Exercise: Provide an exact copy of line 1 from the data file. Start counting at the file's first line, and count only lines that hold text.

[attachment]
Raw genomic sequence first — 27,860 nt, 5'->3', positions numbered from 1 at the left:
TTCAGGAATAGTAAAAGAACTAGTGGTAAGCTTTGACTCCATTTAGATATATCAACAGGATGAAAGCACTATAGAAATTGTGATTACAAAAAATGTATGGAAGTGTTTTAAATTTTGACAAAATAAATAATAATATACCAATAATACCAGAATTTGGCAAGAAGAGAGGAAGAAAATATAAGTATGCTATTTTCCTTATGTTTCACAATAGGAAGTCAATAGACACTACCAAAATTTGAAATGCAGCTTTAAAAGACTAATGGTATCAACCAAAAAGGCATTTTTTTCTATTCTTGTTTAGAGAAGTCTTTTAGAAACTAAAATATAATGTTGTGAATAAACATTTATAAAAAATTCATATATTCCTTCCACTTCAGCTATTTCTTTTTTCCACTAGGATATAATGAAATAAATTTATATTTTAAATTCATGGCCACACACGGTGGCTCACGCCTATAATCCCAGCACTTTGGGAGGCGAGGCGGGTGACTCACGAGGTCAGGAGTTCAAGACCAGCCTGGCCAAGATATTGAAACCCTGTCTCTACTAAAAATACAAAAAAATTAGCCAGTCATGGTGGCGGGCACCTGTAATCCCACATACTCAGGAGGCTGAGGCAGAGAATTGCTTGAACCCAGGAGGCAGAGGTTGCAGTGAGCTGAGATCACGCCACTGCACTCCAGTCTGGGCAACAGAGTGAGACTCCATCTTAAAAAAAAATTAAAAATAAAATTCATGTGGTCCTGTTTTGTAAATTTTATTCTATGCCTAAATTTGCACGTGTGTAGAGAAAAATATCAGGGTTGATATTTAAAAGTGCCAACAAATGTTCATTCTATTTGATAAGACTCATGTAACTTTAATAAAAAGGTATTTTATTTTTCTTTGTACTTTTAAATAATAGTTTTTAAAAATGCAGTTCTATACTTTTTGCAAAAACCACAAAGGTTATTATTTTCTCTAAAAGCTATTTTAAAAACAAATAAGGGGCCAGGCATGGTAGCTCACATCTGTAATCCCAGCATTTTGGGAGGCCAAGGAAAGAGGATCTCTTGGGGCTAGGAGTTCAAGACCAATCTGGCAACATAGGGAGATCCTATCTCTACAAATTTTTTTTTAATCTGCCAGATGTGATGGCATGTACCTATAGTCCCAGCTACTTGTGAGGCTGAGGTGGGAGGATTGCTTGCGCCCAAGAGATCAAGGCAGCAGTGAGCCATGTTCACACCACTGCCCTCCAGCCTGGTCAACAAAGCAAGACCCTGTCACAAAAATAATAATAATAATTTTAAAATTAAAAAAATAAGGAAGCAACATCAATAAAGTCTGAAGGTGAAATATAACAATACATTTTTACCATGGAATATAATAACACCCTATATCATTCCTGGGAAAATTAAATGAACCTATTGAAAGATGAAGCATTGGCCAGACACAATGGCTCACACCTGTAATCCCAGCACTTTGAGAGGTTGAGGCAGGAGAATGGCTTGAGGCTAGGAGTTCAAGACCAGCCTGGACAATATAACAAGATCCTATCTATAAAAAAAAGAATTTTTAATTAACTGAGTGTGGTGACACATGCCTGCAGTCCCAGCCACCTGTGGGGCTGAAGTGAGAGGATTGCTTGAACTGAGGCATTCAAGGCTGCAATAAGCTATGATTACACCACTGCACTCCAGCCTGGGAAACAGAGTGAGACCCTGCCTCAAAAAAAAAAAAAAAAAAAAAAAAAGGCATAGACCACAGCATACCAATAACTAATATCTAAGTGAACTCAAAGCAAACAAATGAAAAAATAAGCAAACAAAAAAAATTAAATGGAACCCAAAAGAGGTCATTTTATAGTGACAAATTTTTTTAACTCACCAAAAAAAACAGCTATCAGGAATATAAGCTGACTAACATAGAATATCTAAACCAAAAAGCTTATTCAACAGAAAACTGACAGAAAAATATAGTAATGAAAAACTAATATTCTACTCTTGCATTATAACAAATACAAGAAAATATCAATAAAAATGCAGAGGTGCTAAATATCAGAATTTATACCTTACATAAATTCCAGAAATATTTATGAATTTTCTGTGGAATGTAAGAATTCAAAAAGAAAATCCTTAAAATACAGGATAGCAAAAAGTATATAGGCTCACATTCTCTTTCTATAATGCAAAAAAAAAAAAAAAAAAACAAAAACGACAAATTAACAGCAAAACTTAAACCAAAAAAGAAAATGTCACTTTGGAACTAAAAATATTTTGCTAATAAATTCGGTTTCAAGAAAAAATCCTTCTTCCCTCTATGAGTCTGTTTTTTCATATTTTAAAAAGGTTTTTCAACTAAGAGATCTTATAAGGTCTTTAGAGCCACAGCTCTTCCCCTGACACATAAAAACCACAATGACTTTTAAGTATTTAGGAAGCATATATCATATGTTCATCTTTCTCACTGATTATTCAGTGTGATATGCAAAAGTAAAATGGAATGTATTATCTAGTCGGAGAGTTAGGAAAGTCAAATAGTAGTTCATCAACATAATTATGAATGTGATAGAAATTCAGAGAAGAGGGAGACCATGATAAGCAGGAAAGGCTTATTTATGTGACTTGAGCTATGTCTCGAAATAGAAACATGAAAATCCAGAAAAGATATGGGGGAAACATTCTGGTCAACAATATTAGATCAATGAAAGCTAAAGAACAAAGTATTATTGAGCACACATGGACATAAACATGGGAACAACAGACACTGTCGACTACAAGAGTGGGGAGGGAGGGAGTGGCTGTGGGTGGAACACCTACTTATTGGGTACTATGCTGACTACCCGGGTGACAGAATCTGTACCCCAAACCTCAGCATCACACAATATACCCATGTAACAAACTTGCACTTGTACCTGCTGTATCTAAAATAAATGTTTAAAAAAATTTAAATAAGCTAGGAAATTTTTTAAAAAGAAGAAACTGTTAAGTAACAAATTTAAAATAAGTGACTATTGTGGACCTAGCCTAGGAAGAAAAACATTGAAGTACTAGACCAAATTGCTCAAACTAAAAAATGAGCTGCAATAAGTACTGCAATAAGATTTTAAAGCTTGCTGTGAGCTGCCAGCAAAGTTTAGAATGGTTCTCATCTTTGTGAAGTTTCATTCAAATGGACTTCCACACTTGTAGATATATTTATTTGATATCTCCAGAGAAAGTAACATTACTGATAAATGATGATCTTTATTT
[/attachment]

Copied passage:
Raw genomic sequence first — 27,860 nt, 5'->3', positions numbered from 1 at the left: